A Horror Movie That Would Scare Me

I’ve never been much scared by scary movies.  (I think the last one was It, when it came out two decades ago.)  But I do get scared or at least creeped out by scary video games like this one.  I was trying to figure out why that is, and I came to the conclusion that, for me at least, the difference was choice.

Watching a movie, everything that is going to happen was already filmed.  It’s going to come or it isn’t.  I can get invested in the characters and be nervous about whether they will get jumped by the evil thing from out of the darkness, but that’s not the same thing as being scared by the possibility.  The filmmakers have already decided when the scares come.  Even if they’re good at it and I can’t predict it, it’s still not scary for me.

But in a game like that one or a number of other ones I’ve played but can’t find the links to right now, the choice is all in my hands.  Whether or not I get scared/attacked/jumped depends on how well I play the game.  Do I see the monster first, or does it see me?  There’s also a great degree of randomness because it’s not a set sequence of events like a film – it’s a computer program randomly determining when certain events will happen in-game.

What if this could be applied to films?

If the filmmakers could film alternate versions of different scenes, and have the DVD projector in the theater hooked up to some feedback machine that tells the DVD player (the FUTURE DVD player of greater power than we have now, that can make such transitions smoothly) whether to, for example, starting with Frame #10493, switch to option A, the character onscreen running left, or option B, running right.  If the character runs left, they get splatted, and if they run right, they don’t.  (Depending on how much filming the filmmakers want to do, and how much processing power and memory the DVD player has, this could be either just a false choice – run right, the character survives, but only for another thirty seconds – or a real choice, that leads to an entirely different movie with that character alive.)

The feedback machine would be hooked up to the audience.  It could be a brain interface (that’s a bit further in the future), or it could be in the armrests or something.  Whatever it is, it detects subconscious preferences or choices on the part of the audience – if three-quarters of the audience is thinking “go left!” or is subconsciously squeezing their left hand on the armrest, then the feedback machine has the DVD player switch to the ‘go left’ option A.  (Or, if the filmmakers are evil, it does the opposite.)

This way, the audience knows that 1) they are responsible, at least partly, for what happens on screen; and 2) they have no direct control over it, both because the feedback machine is based on subconscious things, and because the overall audience response overrides their personal one.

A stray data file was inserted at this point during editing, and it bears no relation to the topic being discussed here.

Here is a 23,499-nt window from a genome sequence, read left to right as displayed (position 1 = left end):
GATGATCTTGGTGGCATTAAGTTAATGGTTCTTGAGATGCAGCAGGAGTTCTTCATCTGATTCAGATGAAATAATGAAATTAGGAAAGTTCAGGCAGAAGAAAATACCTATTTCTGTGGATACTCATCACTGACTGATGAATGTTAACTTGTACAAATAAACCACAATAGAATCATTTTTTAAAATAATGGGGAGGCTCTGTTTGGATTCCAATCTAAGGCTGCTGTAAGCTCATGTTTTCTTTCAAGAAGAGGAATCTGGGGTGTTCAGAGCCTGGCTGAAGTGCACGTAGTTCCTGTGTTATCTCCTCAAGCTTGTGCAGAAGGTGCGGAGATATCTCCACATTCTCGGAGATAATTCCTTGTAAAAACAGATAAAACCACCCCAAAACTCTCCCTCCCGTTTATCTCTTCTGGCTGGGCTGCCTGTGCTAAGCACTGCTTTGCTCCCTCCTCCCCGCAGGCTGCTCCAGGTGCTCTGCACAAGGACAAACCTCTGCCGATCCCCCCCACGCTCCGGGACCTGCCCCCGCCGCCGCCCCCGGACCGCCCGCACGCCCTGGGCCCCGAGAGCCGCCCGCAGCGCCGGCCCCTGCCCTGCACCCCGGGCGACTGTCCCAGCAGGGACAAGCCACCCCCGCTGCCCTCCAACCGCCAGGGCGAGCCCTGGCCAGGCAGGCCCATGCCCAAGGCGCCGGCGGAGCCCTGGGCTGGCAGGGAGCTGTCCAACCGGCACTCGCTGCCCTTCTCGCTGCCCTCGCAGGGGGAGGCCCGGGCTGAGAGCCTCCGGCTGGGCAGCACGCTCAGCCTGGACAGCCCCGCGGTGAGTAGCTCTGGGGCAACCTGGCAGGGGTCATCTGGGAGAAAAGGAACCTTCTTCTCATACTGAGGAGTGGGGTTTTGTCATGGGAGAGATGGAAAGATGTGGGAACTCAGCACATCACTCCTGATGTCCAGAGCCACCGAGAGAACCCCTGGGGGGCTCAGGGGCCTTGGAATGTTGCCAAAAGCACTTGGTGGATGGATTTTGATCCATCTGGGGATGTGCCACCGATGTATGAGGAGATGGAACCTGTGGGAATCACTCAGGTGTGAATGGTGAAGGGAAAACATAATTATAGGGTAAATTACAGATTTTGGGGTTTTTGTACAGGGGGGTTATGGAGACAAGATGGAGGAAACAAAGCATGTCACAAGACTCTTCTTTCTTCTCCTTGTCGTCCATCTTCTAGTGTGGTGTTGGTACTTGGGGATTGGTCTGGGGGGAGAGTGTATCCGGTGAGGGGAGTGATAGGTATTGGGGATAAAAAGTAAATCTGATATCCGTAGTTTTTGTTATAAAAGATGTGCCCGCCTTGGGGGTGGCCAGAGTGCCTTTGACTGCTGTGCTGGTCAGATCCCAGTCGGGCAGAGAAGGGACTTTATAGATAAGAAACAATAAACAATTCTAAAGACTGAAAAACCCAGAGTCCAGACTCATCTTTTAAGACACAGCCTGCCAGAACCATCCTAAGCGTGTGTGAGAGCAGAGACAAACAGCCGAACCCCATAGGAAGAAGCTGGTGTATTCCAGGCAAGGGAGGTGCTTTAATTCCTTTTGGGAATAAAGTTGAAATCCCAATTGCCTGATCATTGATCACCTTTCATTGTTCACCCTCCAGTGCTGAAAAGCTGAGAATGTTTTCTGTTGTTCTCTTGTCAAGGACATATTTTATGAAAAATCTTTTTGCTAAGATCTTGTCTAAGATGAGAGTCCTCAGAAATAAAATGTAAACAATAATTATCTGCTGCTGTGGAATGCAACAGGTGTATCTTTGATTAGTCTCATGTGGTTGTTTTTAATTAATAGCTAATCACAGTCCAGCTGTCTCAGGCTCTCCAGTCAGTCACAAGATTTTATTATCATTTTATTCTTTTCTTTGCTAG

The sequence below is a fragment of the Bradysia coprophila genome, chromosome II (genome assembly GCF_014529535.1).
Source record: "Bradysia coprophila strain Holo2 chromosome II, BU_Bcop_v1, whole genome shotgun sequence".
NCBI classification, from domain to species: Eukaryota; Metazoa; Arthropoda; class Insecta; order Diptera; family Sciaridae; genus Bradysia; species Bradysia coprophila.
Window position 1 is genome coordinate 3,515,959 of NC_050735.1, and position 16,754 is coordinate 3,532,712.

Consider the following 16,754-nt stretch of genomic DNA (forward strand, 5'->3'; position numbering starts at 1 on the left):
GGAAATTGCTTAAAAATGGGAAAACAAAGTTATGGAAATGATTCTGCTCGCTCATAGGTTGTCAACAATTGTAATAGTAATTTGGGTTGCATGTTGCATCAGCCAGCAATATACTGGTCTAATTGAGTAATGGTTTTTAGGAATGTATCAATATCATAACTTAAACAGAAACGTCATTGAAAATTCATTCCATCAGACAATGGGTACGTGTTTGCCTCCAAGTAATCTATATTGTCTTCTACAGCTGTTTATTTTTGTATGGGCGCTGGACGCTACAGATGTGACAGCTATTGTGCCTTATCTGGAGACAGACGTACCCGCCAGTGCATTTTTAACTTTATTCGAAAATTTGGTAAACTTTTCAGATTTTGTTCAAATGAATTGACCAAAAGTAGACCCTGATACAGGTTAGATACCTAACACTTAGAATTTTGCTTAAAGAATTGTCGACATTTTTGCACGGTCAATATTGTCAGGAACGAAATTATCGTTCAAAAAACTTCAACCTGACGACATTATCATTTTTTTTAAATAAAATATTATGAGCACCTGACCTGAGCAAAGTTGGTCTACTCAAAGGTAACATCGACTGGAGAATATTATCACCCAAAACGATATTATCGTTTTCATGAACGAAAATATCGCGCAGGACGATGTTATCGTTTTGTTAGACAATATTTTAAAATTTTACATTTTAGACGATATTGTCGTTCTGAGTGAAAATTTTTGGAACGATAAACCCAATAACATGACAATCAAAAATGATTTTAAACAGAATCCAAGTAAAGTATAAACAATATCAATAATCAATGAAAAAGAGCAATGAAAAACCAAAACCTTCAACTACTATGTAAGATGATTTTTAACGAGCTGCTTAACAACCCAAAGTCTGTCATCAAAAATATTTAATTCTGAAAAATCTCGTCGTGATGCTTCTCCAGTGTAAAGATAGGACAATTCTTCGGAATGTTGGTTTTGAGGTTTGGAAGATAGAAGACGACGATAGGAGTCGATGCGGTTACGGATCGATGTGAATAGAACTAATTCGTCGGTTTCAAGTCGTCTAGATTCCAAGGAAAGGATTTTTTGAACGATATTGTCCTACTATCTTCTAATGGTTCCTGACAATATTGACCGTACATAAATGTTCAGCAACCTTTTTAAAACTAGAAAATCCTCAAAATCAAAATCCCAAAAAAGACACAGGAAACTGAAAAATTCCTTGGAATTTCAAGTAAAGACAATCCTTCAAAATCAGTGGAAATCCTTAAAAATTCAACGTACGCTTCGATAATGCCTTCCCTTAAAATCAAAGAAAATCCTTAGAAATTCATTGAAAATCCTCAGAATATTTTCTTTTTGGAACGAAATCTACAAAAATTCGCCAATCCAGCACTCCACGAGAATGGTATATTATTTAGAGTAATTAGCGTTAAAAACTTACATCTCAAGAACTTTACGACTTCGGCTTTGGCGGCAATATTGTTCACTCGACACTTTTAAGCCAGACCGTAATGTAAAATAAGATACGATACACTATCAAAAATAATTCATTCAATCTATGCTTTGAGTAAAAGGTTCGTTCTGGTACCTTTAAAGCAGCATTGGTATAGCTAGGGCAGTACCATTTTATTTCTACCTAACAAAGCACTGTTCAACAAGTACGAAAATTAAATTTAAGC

Imagine watching a standard horror movie – Sue approaches the door with trepidation.  The camera looks into her face; there’s darkness over her shoulder as she moves forward to the door.  Wait – was that a movement behind her?
It’s a standard horror movie, so, yes, it was.  She opens the door… but nothing is inside.  She’s relived.  False relief!  The thing behind her jumps on her.

Now imagine it’s a feedback horror movie.  Now, Sue essentially has a ‘choice’ – she can open the door and get the false-relief-and-then-jump, or she can turn around and see (and run from) the thing behind her.  You sit there watching.  You see the movement over her shoulder.  You look around.  Did no one else in the theater see that?  OH GOD! you think.  SHE NEEDS TO TURN AROUND!  BEHIND YOU!  NO DON’T OPEN THE DOOR!  She moves towards the handle… you think PLEASE LET THE AUDIENCE HAVE NOTICED… OR WAS I WRONG AND SHE NEEDS TO GO THROUGH THE DOOR?  This could go either way… and she reaches the knob, and…

Yeah, it would probably be too upsetting for the people who get scared by current horror movies.

Stuff like this is within the bounds of reality, and of the technology that we’ll see in our lifetimes, albeit possibly quite a number of years off.

For now, it’s just the thought I had.  That would be a horror movie I’d be truly frightened by.

Now to go watch Cabin in the Woods.



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  2. Anonymous · · Reply

    If you ask me, I’m against horror movies and games for really good reason.

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